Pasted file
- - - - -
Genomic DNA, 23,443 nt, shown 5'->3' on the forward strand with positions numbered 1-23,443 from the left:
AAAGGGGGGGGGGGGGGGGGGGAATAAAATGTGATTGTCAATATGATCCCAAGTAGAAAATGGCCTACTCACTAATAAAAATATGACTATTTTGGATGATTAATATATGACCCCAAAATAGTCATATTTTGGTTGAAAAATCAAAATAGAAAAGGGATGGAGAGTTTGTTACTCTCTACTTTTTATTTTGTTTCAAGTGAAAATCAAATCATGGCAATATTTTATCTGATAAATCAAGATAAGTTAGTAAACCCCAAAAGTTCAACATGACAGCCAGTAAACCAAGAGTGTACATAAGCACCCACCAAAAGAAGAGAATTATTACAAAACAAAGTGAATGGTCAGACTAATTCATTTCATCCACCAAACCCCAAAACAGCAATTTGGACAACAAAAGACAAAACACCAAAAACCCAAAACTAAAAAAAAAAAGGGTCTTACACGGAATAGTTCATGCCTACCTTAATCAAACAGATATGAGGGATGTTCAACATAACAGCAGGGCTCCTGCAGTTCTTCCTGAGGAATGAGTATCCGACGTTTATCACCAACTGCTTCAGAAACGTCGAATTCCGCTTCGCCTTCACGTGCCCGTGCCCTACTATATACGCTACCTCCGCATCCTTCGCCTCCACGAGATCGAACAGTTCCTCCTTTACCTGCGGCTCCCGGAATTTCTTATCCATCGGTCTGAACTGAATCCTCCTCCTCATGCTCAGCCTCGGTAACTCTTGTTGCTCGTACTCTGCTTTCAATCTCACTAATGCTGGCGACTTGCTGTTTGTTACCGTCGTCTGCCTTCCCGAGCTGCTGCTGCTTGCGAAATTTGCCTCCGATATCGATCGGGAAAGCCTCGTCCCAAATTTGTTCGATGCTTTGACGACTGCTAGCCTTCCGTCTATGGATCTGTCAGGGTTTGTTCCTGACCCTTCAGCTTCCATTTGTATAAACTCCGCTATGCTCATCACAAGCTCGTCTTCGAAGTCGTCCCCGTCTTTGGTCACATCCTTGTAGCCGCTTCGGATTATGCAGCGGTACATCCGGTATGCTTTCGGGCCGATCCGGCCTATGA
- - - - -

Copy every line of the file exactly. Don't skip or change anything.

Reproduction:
Genomic DNA, 23,443 nt, shown 5'->3' on the forward strand with positions numbered 1-23,443 from the left:
AAAGGGGGGGGGGGGGGGGGGGAATAAAATGTGATTGTCAATATGATCCCAAGTAGAAAATGGCCTACTCACTAATAAAAATATGACTATTTTGGATGATTAATATATGACCCCAAAATAGTCATATTTTGGTTGAAAAATCAAAATAGAAAAGGGATGGAGAGTTTGTTACTCTCTACTTTTTATTTTGTTTCAAGTGAAAATCAAATCATGGCAATATTTTATCTGATAAATCAAGATAAGTTAGTAAACCCCAAAAGTTCAACATGACAGCCAGTAAACCAAGAGTGTACATAAGCACCCACCAAAAGAAGAGAATTATTACAAAACAAAGTGAATGGTCAGACTAATTCATTTCATCCACCAAACCCCAAAACAGCAATTTGGACAACAAAAGACAAAACACCAAAAACCCAAAACTAAAAAAAAAAAGGGTCTTACACGGAATAGTTCATGCCTACCTTAATCAAACAGATATGAGGGATGTTCAACATAACAGCAGGGCTCCTGCAGTTCTTCCTGAGGAATGAGTATCCGACGTTTATCACCAACTGCTTCAGAAACGTCGAATTCCGCTTCGCCTTCACGTGCCCGTGCCCTACTATATACGCTACCTCCGCATCCTTCGCCTCCACGAGATCGAACAGTTCCTCCTTTACCTGCGGCTCCCGGAATTTCTTATCCATCGGTCTGAACTGAATCCTCCTCCTCATGCTCAGCCTCGGTAACTCTTGTTGCTCGTACTCTGCTTTCAATCTCACTAATGCTGGCGACTTGCTGTTTGTTACCGTCGTCTGCCTTCCCGAGCTGCTGCTGCTTGCGAAATTTGCCTCCGATATCGATCGGGAAAGCCTCGTCCCAAATTTGTTCGATGCTTTGACGACTGCTAGCCTTCCGTCTATGGATCTGTCAGGGTTTGTTCCTGACCCTTCAGCTTCCATTTGTATAAACTCCGCTATGCTCATCACAAGCTCGTCTTCGAAGTCGTCCCCGTCTTTGGTCACATCCTTGTAGCCGCTTCGGATTATGCAGCGGTACATCCGGTATGCTTTCGGGCCGATCCGGCCTATGA